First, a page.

If you weren’t a performing musician, would fashion still be a passion of yours?
I’m not sure if I would have gotten into fashion, specifically. I’ve always been into art. I’ve worked in art museums, I went to architecture school and then switched to art history and worked in that world for a long time. I’ve always drawn and painted throughout my life. When I found bass, I instantly realized that it was the medium for me, and then the fashion part and the over-arching thing that it creates does it for me. I like that world. I like the Grace Jones, Bowie, Prince, Bjork place. It’s the whole picture and thinking about performance as all of the senses coming together.
You rock some high stilettos, boots, and heels when you perform. Most players would trip over their own feet wearing comfy sneakers.
I have two wonderful people on my team who spend time every day making sure that the stages we play don’t have any holes in them. We have different techniques we use for different kinds of stage holes. If there are gaps, they put neon tape around them, which is helpful. There are certain shoes that are more comfortable than others, and I have to make notes on all of them. The uncomfy ones I can’t wear multiple days in a row. I can deal with them for a day, but that’s it. I wear the main look for that night at soundcheck, to make sure there are no unforeseen hazards, because things do happen. I remember one of our very first shows, my earring got caught onto my dress and I was playing with my head attached to my shoulder for a song. Now I can suss out anything going on ahead of time. I remember at one or two shows my dress would ride up too high and I’d have to run over to the sound engineers and yell for them to pull it down. But now we’ve worked out those kinds of problems.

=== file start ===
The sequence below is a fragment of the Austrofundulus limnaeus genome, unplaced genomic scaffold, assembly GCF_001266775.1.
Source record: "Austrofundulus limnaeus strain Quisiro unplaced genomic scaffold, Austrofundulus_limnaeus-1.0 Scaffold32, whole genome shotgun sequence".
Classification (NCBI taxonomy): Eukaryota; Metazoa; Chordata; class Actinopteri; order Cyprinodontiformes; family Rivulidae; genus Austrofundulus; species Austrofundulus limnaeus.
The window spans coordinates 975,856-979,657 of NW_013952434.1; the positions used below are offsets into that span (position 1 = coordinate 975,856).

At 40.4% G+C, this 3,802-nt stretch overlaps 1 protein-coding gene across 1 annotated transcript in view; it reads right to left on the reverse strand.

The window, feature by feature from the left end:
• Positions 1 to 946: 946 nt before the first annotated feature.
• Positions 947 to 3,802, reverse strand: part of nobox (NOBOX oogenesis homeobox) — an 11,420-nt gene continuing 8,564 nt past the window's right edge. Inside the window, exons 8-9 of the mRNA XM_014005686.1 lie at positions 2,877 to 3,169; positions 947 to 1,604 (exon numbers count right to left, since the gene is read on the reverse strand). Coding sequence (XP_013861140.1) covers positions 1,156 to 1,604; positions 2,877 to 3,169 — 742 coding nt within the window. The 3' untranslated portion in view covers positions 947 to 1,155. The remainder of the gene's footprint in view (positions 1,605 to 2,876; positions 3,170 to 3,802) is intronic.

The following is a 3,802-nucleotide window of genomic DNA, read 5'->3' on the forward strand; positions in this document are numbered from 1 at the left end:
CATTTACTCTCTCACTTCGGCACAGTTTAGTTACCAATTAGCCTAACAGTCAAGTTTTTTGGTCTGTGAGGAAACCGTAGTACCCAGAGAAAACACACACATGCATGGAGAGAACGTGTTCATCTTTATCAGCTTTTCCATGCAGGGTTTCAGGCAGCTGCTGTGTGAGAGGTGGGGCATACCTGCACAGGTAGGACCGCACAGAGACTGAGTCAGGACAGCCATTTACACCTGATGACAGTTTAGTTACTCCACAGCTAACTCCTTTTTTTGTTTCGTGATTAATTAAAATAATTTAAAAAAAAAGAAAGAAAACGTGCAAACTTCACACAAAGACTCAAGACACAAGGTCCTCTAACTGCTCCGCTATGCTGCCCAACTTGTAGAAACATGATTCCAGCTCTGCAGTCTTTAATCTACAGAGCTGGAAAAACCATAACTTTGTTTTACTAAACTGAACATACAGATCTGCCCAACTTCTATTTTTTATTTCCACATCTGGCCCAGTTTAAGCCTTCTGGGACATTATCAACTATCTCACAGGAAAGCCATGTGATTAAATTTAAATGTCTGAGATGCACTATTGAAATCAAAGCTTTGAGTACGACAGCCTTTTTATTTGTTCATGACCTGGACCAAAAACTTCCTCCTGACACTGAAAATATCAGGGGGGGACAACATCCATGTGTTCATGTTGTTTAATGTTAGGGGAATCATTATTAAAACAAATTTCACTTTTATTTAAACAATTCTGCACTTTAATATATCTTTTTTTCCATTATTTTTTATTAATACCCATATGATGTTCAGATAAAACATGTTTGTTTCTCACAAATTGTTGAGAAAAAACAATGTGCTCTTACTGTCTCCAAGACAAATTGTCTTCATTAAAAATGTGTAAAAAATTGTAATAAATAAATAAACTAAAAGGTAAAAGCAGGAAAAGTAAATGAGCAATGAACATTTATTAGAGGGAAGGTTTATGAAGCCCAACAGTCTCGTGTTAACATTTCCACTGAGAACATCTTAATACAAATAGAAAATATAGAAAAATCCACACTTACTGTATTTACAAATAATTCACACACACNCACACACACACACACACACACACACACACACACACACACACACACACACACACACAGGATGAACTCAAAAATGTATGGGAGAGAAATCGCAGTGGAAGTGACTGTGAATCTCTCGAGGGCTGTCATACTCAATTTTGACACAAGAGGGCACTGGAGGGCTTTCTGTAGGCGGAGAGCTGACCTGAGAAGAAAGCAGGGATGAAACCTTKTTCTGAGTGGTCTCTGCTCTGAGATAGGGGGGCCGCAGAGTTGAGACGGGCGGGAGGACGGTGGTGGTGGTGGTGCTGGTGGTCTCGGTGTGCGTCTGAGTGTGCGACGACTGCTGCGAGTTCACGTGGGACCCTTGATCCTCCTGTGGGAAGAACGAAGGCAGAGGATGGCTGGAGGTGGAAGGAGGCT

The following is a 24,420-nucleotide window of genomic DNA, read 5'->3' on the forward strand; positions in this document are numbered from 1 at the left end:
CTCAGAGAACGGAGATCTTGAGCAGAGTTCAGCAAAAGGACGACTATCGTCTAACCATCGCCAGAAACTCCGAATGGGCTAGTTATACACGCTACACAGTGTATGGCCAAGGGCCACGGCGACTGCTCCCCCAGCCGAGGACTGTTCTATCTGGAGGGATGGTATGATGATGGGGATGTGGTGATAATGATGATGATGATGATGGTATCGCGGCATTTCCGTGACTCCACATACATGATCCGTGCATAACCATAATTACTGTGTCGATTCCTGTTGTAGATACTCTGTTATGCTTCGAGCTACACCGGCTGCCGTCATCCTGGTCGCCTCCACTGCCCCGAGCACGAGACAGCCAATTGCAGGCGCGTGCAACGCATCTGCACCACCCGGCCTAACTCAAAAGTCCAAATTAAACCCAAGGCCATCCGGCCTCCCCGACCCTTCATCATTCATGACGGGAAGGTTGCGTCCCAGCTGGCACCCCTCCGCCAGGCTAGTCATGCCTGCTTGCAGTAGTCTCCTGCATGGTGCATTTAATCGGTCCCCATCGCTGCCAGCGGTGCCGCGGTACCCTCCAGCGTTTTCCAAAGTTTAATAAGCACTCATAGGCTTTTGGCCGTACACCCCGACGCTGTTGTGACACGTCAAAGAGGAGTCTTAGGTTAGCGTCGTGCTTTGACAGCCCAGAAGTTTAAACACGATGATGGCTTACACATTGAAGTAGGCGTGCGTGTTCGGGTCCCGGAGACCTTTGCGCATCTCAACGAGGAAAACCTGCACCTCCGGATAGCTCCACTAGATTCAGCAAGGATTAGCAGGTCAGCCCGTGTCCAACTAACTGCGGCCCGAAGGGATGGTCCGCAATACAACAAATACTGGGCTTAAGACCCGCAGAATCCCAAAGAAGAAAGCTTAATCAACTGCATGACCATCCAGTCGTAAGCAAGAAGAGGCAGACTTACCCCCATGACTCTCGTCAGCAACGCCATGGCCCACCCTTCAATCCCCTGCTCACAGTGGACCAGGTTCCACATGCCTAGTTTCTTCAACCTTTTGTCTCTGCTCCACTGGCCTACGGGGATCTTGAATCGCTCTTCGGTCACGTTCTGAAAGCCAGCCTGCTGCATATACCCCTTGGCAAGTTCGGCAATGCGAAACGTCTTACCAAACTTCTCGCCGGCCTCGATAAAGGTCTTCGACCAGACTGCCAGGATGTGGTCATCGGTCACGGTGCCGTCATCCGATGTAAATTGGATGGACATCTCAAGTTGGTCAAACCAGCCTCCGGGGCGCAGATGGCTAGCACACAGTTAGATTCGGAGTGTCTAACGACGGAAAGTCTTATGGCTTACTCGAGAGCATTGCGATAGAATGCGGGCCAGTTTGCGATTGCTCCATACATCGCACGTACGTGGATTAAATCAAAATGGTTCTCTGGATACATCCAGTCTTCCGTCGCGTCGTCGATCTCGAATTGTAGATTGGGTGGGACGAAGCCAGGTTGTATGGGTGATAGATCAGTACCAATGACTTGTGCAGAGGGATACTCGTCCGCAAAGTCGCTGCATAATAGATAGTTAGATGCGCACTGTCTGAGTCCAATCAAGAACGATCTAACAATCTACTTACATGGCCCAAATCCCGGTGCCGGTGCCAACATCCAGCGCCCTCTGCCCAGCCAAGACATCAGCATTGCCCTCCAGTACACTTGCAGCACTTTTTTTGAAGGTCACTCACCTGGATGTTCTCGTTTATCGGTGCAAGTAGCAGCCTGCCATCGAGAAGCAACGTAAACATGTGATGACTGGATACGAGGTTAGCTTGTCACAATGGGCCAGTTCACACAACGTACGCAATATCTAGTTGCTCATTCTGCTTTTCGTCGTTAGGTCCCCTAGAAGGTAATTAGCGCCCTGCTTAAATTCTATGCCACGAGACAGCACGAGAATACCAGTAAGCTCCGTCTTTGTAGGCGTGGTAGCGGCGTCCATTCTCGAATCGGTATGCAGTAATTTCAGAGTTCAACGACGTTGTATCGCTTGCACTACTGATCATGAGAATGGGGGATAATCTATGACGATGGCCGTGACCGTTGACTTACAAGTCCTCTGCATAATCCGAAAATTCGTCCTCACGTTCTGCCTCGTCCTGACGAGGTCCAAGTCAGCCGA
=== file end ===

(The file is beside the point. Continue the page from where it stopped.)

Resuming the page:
You also pull off multiple wardrobe changes throughout the course of a show. How difficult is that?
Costume changes are great — a fun show element and reveal. I have people to help me backstage, making it pretty seamless at this point — no pun. I love Ru Paul’s Drag Race, so I’m always watching what they’re doing. When I saw Bootsy Collins, he changed four times, Elton John changed multiple times, so why shouldn’t I change? It breaks up the set for me and makes it feel different.
How does it feel to have a lot of people all over the globe dressing up as you for Halloween?